Unfortunately, after conferring with a couple of riggers, I was told that the model of my furling system is ancient and spare parts are no longer available. Instead, I was informed that I will need to purchase an entire new furling system, which will set me back about $3,000. Needless to say, I was cursing the name of Budget Rigging in Trinidad, who I paid $400 just over a month ago to fix the exact same roller furling. I am planning to limp over to St. Martin’s under the power of the staysail (a smaller version of the jib, set slightly back from the bow of the boat) and will likely have the furling system replaced there.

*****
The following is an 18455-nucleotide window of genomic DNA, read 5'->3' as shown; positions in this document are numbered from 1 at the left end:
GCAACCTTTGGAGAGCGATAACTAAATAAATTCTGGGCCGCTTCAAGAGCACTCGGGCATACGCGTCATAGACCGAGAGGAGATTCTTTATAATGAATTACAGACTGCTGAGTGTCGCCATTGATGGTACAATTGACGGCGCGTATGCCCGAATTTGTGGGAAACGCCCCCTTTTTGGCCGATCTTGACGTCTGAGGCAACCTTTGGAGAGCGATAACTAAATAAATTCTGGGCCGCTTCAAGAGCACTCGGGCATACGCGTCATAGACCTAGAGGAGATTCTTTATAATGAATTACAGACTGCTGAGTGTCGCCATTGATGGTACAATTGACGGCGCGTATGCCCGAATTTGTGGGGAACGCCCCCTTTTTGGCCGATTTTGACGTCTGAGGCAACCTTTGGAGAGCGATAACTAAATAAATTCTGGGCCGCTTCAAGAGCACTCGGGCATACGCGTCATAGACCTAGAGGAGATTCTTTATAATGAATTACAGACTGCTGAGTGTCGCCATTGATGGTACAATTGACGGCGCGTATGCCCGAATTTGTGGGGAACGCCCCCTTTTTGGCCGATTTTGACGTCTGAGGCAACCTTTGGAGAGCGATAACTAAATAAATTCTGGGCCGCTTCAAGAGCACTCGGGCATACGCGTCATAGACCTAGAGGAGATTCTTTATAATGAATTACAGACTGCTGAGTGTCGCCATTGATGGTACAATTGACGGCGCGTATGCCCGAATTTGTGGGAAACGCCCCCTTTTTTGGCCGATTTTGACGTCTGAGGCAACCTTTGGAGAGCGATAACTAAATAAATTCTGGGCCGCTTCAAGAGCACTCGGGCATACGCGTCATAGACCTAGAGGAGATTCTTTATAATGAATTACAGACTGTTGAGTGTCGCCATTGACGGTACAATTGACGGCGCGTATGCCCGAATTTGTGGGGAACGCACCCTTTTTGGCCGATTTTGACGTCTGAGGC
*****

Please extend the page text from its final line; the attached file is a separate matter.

On Thursday morning, we had our first medical emergency aboard Audentes, excluding the frequent seasickness experienced by guest crew. While fishing in Virgin Gorda, my Uncle Larry accidentally stepped on a fishing hook. I was down below and he asked for a knife to try to extract the hook. A few minutes later, he asked for forecepts. While I was searching through the first aid kit, my Aunt Nancy yelled that he had fainted. I ran up to the cockpit and we were able to lay him out, in an attempt to get his head even with his heart. After a frightening minute, he came to and was surprisingly lucid. A medical clinic was obviously in order and he and Aunt Nancy took a taxi to Spanish Town, Virgin Gorda. At the clinic, he was treated immediately and the cost of the taxi ($40) exceeded the cost of the treatment and medicine ($30). He was back fishing before lunch.